So, book, you decided not to play fair, huh? You used Tearjerking 101, huh? You armed yourself with adorably precocious teenage characters delivering insanely quotable lines while dying from cancer, huh?
Well, guess what - "I'm not cryyyyying! It's just been raining on my face..."
And so my hard-won cool image of a cold-hearted cynic has been saved by this line, courtesy of New Zealand's 4th most popular guitar-based digi-bongo acapella-rap-funk-comedy folk duo:
Seriously, book, you know that most heartstrings cannot resist being tugged on in this fashion, especially when you are using kids who are off the charts on the precocious cuteness scale with all their precocious irony, precocious sarcasm, precocious world-weariness and precocious vocabulary.
Are you tired of reading the word 'precocious' yet? Too bad, since adorable and fragile precociousness is at the 'literal heart' of this book. That's what alienated some readers - but I'm a sucker for precociousness in literature; guilty, your Honor!
Like with any literature, what you get out of this book varies based on how you choose to interpret it. You can see it as a shameless use of a serious medical condition in children in order to make money and get recognition (because it's kids dying from cancer, c'mon!)
Cancer in kids has been used as a tearjerker before. Google 'TV tropes Littlest Cancer Patient', please. Here, I will save you the trouble. http://tvtropes.org/pmwiki/pmwiki.php/Main/LittlestCancerPatient
You can see it as a cutesy young adult love story. You can see it as a collection of quotable lines clearly put into the speech of teens by the middle-aged author. You can see it as yet another coming-of-age novel (there's even a requisite trip/adventure in there, really). You can even see it as a book trying really hard to NOT be a stereotypical 'cancer book' - to the point where characters are stating so at length.
And you know what? All these are to some extent true.
But what I got out of it, what made me tear up a bit was the motif of fragility of life as seen by the children who have a limited supply of that life, basically a limited 'infinity'. Reading it, I got a few flashbacks to Pediatric Oncology - the time in medical school when I realized that I'm not strong enough to be a pediatrician and see kids suffer and die.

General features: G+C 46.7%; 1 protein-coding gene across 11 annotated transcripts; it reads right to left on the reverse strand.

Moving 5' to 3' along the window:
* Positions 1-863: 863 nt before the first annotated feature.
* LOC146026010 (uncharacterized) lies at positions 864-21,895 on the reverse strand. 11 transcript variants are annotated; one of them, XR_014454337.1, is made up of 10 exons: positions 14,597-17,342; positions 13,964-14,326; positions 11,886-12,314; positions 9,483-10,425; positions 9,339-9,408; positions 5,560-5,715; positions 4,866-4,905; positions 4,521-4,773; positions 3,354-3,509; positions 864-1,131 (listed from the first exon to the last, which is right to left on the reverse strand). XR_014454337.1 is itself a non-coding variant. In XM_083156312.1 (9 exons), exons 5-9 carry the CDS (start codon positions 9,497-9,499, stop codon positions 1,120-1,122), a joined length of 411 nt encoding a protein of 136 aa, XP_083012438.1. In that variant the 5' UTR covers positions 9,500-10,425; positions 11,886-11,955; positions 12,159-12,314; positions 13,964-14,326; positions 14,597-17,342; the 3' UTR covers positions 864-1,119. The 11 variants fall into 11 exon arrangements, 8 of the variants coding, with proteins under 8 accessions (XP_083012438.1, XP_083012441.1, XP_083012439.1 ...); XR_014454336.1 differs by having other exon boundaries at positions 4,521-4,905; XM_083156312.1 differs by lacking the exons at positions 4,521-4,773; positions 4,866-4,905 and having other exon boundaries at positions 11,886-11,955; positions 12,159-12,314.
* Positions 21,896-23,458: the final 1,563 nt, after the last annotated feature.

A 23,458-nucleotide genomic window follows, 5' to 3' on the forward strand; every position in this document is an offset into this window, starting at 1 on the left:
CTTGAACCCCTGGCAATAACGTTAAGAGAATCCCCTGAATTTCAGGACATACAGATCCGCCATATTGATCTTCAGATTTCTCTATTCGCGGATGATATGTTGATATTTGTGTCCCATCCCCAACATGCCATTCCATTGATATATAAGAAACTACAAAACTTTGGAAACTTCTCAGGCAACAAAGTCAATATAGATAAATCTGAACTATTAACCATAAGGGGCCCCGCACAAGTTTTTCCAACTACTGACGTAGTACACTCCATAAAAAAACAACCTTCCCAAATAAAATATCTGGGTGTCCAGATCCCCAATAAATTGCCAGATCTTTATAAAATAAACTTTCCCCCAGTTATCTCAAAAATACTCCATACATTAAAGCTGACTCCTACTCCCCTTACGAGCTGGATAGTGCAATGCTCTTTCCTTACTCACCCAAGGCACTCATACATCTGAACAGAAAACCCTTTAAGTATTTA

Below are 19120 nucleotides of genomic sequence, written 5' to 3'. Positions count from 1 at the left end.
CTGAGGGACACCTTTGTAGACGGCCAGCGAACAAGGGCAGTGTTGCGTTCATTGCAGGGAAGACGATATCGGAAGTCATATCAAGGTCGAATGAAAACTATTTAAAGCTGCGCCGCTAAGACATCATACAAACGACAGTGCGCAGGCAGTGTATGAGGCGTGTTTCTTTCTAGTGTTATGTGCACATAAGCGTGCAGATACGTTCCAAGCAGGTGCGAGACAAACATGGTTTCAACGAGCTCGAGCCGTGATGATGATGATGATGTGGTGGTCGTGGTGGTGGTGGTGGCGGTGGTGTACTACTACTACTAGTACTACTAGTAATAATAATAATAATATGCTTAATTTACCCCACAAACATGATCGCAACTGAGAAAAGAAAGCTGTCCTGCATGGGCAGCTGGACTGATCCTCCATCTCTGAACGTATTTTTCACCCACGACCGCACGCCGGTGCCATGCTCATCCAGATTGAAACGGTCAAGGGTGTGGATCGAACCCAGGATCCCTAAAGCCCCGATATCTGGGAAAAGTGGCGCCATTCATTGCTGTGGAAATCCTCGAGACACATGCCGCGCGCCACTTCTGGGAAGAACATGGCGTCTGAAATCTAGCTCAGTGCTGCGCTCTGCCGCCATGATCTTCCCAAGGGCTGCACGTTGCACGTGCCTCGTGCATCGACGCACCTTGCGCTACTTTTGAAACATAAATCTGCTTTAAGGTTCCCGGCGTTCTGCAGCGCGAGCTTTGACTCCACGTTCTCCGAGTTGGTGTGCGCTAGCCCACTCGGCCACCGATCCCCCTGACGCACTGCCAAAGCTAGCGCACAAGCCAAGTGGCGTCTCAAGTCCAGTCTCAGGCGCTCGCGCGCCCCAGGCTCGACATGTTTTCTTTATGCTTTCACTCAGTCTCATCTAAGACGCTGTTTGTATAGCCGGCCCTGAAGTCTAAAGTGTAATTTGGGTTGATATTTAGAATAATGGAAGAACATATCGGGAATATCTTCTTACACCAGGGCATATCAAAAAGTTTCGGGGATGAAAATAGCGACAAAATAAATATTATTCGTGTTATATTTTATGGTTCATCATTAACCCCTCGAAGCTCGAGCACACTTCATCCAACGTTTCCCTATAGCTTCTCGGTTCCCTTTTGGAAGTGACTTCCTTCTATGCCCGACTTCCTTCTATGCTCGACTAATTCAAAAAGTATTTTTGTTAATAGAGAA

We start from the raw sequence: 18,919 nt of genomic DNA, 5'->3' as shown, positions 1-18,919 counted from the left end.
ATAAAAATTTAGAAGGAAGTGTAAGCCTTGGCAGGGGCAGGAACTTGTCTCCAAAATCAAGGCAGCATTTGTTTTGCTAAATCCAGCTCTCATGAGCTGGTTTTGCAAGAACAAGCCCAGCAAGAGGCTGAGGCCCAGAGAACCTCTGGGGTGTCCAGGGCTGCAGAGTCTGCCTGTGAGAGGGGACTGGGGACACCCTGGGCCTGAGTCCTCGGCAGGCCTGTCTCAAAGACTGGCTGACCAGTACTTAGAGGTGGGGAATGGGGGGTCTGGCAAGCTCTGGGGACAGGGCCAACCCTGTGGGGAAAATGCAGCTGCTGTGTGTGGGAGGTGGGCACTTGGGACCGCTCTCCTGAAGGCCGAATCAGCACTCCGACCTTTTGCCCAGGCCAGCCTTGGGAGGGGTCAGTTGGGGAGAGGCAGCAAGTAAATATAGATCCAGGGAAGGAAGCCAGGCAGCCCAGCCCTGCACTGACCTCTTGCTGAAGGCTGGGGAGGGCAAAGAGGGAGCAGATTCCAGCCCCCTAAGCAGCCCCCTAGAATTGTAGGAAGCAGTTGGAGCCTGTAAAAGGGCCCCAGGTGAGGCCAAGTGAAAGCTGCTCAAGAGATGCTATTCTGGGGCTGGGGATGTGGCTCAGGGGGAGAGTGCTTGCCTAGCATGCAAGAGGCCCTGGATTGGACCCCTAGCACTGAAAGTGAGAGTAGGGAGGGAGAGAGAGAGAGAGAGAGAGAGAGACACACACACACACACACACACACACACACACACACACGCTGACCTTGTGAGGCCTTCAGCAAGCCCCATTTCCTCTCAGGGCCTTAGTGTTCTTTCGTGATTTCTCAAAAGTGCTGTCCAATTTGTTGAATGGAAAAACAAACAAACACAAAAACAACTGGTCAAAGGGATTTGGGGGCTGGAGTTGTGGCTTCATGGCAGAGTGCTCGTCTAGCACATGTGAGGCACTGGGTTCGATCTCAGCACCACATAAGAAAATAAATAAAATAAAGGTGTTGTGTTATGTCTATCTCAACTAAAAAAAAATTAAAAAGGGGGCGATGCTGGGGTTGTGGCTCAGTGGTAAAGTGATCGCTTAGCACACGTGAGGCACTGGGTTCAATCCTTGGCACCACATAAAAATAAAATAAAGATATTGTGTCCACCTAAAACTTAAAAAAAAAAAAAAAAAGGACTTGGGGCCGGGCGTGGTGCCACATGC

Hazel Lancaster and Augustus Waters are the two children with cancer. She has terminal thyroid cancer and is tethered to an oxygen tank; he falls victim to metastatic osteosarcoma (before you scream 'Spoiler!' in outrage, I sincerely ask you - how could you not have seen in coming?) They introduce themselves in their cancer support group by stating their diagnoses - and my heart breaks a little at the thought of children learning to define themselves by their disease. Even their favorite book is the cancer book. But no, "I'm not cryyyying...."
This is not a perfect book. It relies a little too heavily on tearjerking. Frequently, it gets to be a bit too full of itself, occasionally cringeworthy - sometimes to eye-rolling extent. But with the quotability factor and the smart precociousness still comes the real sadness and cuteness and feeling that clawed its way into my heart and made me love it despite the imperfections. Maybe I liked it because of associations and memories it brought with it rather than for its own merits - but hey, the emotions will stay with me for a while, whatever the reason for them may be.
I think this book would have a huge appeal to teenagers, its intended audience. The characters are relatable, they are intelligent, and the male lead manages to transform from 'oh, rly, jerk?' to a considerate and lovely young man. The parents are present in the lives of both teens and are portrayed in a very sympathetic light; definitely no 'absent parent syndrome' here! Plus, it has a healthy portrayal of teenage sexuality, unlike what we frequently see in young adult literature.
So, great book? No. But I easily give it 3.75 stars and therefore rounding up to 4 stars (Is the fault in them? Go figure.)
"The pleasure of remembering had been taken from me, because there was no longer anyone to remember with. It felt like losing your co-rememberer meant losing the memory itself, as if the things we'd done were less real and important than they had been hours before.”